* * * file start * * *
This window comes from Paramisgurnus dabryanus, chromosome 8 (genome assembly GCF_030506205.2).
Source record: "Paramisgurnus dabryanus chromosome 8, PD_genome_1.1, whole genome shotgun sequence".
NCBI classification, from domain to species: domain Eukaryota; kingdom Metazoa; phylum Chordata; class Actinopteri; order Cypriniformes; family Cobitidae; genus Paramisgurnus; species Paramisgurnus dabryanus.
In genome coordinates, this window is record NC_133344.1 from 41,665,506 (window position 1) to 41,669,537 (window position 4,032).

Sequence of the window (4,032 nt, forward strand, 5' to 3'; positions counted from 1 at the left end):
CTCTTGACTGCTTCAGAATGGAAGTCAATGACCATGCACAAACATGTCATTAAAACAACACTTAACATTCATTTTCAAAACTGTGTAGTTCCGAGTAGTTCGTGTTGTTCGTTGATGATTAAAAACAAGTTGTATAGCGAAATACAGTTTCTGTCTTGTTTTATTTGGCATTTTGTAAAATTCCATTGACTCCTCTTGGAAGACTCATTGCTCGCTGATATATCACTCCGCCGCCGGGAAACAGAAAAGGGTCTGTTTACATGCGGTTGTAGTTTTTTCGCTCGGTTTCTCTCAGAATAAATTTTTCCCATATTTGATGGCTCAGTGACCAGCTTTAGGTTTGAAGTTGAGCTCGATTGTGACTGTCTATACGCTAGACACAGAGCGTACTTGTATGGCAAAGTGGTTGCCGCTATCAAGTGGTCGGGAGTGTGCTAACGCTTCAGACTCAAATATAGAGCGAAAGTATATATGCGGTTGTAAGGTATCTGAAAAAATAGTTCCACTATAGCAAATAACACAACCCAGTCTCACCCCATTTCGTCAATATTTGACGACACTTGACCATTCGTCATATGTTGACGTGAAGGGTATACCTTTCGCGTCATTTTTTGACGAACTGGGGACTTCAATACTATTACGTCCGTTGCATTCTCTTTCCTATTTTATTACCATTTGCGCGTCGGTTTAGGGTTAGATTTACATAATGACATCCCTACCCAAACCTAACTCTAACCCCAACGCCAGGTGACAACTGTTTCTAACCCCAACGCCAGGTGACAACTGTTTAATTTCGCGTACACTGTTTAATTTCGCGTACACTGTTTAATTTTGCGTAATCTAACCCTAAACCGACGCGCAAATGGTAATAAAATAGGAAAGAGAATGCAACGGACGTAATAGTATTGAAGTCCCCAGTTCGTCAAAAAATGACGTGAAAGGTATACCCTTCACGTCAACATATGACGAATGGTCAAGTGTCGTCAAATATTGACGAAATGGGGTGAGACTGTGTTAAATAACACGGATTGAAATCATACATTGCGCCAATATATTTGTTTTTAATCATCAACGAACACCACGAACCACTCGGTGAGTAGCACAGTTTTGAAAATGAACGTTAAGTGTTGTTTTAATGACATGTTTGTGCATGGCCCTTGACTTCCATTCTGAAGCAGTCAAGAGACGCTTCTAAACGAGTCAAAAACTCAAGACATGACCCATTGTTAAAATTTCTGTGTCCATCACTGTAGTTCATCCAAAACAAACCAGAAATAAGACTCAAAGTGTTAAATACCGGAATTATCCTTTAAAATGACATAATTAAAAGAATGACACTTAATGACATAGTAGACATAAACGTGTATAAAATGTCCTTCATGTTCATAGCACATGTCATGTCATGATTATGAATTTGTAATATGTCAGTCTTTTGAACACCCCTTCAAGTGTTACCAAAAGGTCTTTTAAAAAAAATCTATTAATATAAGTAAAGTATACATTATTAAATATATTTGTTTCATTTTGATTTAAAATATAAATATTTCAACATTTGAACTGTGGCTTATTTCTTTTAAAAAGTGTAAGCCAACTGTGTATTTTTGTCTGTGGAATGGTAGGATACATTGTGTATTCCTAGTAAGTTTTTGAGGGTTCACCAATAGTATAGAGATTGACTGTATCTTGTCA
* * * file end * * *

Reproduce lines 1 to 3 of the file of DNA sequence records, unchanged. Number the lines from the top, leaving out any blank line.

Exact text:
This window comes from Paramisgurnus dabryanus, chromosome 8 (genome assembly GCF_030506205.2).
Source record: "Paramisgurnus dabryanus chromosome 8, PD_genome_1.1, whole genome shotgun sequence".
NCBI classification, from domain to species: domain Eukaryota; kingdom Metazoa; phylum Chordata; class Actinopteri; order Cypriniformes; family Cobitidae; genus Paramisgurnus; species Paramisgurnus dabryanus.